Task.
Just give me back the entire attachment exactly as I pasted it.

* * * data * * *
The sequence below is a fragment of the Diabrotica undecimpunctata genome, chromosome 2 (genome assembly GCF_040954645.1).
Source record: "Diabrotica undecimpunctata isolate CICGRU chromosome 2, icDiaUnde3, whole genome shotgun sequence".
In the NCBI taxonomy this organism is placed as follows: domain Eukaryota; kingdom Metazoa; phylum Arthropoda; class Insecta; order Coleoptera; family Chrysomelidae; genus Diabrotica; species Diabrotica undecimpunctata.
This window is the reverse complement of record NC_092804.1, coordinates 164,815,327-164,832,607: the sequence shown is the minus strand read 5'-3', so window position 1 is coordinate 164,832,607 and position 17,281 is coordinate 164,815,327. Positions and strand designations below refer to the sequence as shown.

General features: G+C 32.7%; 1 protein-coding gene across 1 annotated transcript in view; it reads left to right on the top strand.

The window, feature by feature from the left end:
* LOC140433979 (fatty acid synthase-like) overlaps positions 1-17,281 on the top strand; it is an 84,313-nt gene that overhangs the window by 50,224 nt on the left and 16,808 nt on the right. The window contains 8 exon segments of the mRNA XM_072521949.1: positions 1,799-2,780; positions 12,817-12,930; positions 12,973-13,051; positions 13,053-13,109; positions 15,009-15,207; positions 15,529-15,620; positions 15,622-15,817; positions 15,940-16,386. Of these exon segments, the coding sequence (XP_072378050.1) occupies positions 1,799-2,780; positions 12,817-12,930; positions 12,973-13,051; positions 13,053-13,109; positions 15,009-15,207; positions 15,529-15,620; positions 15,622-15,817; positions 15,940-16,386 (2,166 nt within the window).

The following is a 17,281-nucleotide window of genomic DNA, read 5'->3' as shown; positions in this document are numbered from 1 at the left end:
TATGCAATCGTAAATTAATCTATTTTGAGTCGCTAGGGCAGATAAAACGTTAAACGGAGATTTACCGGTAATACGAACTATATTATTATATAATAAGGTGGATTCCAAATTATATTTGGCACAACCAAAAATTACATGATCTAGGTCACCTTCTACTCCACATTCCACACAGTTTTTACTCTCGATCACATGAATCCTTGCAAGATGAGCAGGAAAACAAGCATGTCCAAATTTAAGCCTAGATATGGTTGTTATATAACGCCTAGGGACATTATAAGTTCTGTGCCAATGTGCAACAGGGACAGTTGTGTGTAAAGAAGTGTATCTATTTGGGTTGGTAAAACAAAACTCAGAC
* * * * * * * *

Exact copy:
The sequence below is a fragment of the Diabrotica undecimpunctata genome, chromosome 2 (genome assembly GCF_040954645.1).
Source record: "Diabrotica undecimpunctata isolate CICGRU chromosome 2, icDiaUnde3, whole genome shotgun sequence".
In the NCBI taxonomy this organism is placed as follows: domain Eukaryota; kingdom Metazoa; phylum Arthropoda; class Insecta; order Coleoptera; family Chrysomelidae; genus Diabrotica; species Diabrotica undecimpunctata.
This window is the reverse complement of record NC_092804.1, coordinates 164,815,327-164,832,607: the sequence shown is the minus strand read 5'-3', so window position 1 is coordinate 164,832,607 and position 17,281 is coordinate 164,815,327. Positions and strand designations below refer to the sequence as shown.

General features: G+C 32.7%; 1 protein-coding gene across 1 annotated transcript in view; it reads left to right on the top strand.

The window, feature by feature from the left end:
* LOC140433979 (fatty acid synthase-like) overlaps positions 1-17,281 on the top strand; it is an 84,313-nt gene that overhangs the window by 50,224 nt on the left and 16,808 nt on the right. The window contains 8 exon segments of the mRNA XM_072521949.1: positions 1,799-2,780; positions 12,817-12,930; positions 12,973-13,051; positions 13,053-13,109; positions 15,009-15,207; positions 15,529-15,620; positions 15,622-15,817; positions 15,940-16,386. Of these exon segments, the coding sequence (XP_072378050.1) occupies positions 1,799-2,780; positions 12,817-12,930; positions 12,973-13,051; positions 13,053-13,109; positions 15,009-15,207; positions 15,529-15,620; positions 15,622-15,817; positions 15,940-16,386 (2,166 nt within the window).

The following is a 17,281-nucleotide window of genomic DNA, read 5'->3' as shown; positions in this document are numbered from 1 at the left end:
TATGCAATCGTAAATTAATCTATTTTGAGTCGCTAGGGCAGATAAAACGTTAAACGGAGATTTACCGGTAATACGAACTATATTATTATATAATAAGGTGGATTCCAAATTATATTTGGCACAACCAAAAATTACATGATCTAGGTCACCTTCTACTCCACATTCCACACAGTTTTTACTCTCGATCACATGAATCCTTGCAAGATGAGCAGGAAAACAAGCATGTCCAAATTTAAGCCTAGATATGGTTGTTATATAACGCCTAGGGACATTATAAGTTCTGTGCCAATGTGCAACAGGGACAGTTGTGTGTAAAGAAGTGTATCTATTTGGGTTGGTAAAACAAAACTCAGAC